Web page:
Teachers in the D.C. area's largest school system are getting a pay raise -- but there's a lingering effect of the pandemic that could leave Fairfax County schools needing to eliminate some teacher positions.
The Fairfax County School Board passed a $3.4 billion budget for the upcoming fiscal year. It's mostly good news: Parents will be glad to hear the school system will now pick up the tab for some technology fees.
"No more fees," said Scott Brabrand, Fairfax County schools superintendent. "We know that technology is going to be an indispensable part of our students' learning in the future."
But how many students will Fairfax County Public Schools (FCPS) have in the future? That's the multimillion dollar question that can't be answered until the fall, when the school system will know its enrollment number.
FCPS lost about 11,000 students during the pandemic, and that loss lowers states funding.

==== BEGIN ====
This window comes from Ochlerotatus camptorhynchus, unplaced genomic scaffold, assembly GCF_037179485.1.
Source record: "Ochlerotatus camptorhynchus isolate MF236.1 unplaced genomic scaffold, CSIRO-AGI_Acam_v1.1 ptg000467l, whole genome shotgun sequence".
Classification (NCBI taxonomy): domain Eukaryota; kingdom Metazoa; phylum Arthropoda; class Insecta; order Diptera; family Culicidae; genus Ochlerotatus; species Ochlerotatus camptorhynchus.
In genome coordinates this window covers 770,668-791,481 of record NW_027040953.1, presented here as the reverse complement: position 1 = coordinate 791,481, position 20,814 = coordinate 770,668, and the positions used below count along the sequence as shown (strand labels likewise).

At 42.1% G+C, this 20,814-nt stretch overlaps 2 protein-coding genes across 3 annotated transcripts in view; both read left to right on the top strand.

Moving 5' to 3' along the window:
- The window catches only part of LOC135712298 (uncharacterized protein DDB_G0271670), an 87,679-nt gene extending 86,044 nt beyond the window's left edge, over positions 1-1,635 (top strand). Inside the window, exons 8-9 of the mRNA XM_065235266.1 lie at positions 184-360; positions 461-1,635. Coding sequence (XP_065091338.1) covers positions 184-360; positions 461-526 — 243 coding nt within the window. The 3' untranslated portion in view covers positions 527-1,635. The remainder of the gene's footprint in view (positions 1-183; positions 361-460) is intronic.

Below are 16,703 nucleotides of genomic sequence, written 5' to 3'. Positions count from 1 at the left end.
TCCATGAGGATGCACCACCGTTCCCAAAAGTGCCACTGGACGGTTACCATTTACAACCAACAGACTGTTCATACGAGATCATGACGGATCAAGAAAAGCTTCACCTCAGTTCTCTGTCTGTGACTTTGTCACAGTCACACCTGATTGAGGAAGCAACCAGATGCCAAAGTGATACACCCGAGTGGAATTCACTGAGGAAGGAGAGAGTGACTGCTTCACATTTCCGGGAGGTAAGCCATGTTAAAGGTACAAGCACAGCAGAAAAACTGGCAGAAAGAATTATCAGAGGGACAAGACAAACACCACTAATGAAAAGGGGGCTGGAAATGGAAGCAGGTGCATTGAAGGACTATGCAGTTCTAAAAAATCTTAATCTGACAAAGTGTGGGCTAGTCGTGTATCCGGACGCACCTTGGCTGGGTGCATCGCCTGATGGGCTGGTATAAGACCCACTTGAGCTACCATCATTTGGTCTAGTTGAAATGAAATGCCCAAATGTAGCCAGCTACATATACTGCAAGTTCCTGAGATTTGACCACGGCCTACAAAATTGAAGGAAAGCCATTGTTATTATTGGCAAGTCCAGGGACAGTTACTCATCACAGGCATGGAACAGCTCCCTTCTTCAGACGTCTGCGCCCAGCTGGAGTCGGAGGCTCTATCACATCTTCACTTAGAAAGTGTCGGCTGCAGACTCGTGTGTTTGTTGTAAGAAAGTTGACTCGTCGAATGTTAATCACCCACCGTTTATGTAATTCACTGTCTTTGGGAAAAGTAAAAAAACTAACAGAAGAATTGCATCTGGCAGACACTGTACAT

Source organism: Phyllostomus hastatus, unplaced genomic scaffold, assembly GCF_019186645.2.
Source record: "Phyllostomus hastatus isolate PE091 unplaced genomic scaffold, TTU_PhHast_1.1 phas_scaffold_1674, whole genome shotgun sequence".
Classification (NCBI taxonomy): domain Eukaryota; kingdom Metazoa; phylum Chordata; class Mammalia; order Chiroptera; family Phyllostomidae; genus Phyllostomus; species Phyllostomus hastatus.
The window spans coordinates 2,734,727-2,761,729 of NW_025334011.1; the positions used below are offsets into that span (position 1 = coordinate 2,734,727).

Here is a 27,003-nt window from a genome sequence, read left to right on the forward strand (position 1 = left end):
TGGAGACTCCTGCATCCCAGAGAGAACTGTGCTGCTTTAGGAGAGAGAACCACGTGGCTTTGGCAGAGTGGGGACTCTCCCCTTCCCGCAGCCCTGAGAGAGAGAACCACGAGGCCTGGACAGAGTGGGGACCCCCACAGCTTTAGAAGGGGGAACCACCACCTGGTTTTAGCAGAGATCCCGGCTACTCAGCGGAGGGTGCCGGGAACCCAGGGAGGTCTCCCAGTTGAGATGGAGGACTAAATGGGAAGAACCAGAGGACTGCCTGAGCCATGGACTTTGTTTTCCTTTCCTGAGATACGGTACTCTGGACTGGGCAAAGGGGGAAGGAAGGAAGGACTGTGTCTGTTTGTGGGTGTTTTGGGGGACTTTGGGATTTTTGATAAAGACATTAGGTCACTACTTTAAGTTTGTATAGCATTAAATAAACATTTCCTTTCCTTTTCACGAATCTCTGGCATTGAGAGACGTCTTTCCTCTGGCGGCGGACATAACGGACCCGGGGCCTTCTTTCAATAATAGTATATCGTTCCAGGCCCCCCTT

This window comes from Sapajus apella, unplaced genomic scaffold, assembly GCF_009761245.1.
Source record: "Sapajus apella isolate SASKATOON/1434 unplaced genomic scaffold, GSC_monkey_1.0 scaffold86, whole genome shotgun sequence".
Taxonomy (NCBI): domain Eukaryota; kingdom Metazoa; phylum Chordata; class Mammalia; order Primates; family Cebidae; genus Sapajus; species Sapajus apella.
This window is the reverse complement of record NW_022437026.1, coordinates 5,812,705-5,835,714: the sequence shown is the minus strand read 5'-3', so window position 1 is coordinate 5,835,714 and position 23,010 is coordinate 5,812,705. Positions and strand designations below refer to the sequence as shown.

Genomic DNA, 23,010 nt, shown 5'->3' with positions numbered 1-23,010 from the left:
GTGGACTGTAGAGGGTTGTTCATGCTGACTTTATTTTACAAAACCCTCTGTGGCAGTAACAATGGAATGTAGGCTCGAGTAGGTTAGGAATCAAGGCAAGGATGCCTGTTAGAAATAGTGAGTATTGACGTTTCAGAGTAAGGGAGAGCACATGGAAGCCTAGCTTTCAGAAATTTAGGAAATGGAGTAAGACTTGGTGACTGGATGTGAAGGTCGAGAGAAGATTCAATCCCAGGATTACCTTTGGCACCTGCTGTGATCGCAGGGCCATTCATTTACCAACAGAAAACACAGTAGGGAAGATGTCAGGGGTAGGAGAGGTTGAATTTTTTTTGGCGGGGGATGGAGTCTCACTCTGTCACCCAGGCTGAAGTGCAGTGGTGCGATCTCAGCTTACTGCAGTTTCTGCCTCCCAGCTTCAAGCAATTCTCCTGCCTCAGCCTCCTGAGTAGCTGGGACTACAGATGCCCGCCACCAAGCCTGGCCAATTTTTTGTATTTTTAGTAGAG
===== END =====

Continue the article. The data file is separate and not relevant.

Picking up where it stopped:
"We're on an all-out campaign across our school system to bring our families back," Brabrand said.
While enrollment numbers are down, the superintendent is optimistic that enrollment numbers will return to pre-pandemic levels by the fall.
Brabrand says less funding could mean larger class sizes and cutting teacher positions. This budget already cuts more than 33 reserve staff members, but it adds 50 new positions for teachers of English language learners and 18 new social workers and psychologists.
Teachers will also get a 2% pay raise.
"It's not enough, but it's going to lay the foundation for more in the upcoming years and we're grateful for everything that our teachers and staff have done," Braband said.
And what teachers are still being asked to do -- they've been offered extra money to help with summer school.
Staffing levels aren't where they need to be yet, but Brabrand is confident Fairfax will be able to offer summer programs for the students who need it most.